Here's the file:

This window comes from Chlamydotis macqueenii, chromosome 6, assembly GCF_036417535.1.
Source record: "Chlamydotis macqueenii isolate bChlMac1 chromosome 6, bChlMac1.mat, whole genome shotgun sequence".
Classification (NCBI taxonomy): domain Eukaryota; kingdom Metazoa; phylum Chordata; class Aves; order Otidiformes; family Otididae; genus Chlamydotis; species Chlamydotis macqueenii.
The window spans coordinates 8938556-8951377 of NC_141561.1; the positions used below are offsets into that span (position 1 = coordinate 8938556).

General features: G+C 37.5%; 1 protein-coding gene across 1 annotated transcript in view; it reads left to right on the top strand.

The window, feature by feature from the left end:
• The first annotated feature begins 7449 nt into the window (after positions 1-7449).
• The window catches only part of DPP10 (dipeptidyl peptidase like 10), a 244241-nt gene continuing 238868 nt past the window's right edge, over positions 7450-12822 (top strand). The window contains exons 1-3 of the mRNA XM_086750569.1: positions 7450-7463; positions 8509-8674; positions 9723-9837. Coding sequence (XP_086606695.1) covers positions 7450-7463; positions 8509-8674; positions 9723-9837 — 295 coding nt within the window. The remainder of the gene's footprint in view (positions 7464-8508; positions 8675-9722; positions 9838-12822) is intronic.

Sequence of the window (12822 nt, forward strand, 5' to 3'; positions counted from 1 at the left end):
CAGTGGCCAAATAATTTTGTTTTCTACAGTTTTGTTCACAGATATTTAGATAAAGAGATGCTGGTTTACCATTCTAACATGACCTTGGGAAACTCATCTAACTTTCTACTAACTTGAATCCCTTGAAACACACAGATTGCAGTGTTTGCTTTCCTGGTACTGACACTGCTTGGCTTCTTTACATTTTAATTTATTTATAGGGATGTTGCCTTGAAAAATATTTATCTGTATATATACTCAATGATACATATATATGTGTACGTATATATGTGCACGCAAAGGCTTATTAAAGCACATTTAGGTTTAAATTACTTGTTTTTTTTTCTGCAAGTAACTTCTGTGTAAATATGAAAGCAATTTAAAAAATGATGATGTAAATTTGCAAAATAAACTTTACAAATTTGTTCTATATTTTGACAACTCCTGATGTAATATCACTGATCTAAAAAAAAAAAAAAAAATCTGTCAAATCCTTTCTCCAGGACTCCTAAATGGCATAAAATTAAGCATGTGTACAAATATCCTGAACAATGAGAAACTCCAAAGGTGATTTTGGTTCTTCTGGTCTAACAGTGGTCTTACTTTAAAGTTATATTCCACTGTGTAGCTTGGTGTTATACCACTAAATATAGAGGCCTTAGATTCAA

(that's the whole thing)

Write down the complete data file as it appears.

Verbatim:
This window comes from Chlamydotis macqueenii, chromosome 6, assembly GCF_036417535.1.
Source record: "Chlamydotis macqueenii isolate bChlMac1 chromosome 6, bChlMac1.mat, whole genome shotgun sequence".
Classification (NCBI taxonomy): domain Eukaryota; kingdom Metazoa; phylum Chordata; class Aves; order Otidiformes; family Otididae; genus Chlamydotis; species Chlamydotis macqueenii.
The window spans coordinates 8938556-8951377 of NC_141561.1; the positions used below are offsets into that span (position 1 = coordinate 8938556).

General features: G+C 37.5%; 1 protein-coding gene across 1 annotated transcript in view; it reads left to right on the top strand.

The window, feature by feature from the left end:
• The first annotated feature begins 7449 nt into the window (after positions 1-7449).
• The window catches only part of DPP10 (dipeptidyl peptidase like 10), a 244241-nt gene continuing 238868 nt past the window's right edge, over positions 7450-12822 (top strand). The window contains exons 1-3 of the mRNA XM_086750569.1: positions 7450-7463; positions 8509-8674; positions 9723-9837. Coding sequence (XP_086606695.1) covers positions 7450-7463; positions 8509-8674; positions 9723-9837 — 295 coding nt within the window. The remainder of the gene's footprint in view (positions 7464-8508; positions 8675-9722; positions 9838-12822) is intronic.

Sequence of the window (12822 nt, forward strand, 5' to 3'; positions counted from 1 at the left end):
CAGTGGCCAAATAATTTTGTTTTCTACAGTTTTGTTCACAGATATTTAGATAAAGAGATGCTGGTTTACCATTCTAACATGACCTTGGGAAACTCATCTAACTTTCTACTAACTTGAATCCCTTGAAACACACAGATTGCAGTGTTTGCTTTCCTGGTACTGACACTGCTTGGCTTCTTTACATTTTAATTTATTTATAGGGATGTTGCCTTGAAAAATATTTATCTGTATATATACTCAATGATACATATATATGTGTACGTATATATGTGCACGCAAAGGCTTATTAAAGCACATTTAGGTTTAAATTACTTGTTTTTTTTTCTGCAAGTAACTTCTGTGTAAATATGAAAGCAATTTAAAAAATGATGATGTAAATTTGCAAAATAAACTTTACAAATTTGTTCTATATTTTGACAACTCCTGATGTAATATCACTGATCTAAAAAAAAAAAAAAAAATCTGTCAAATCCTTTCTCCAGGACTCCTAAATGGCATAAAATTAAGCATGTGTACAAATATCCTGAACAATGAGAAACTCCAAAGGTGATTTTGGTTCTTCTGGTCTAACAGTGGTCTTACTTTAAAGTTATATTCCACTGTGTAGCTTGGTGTTATACCACTAAATATAGAGGCCTTAGATTCAA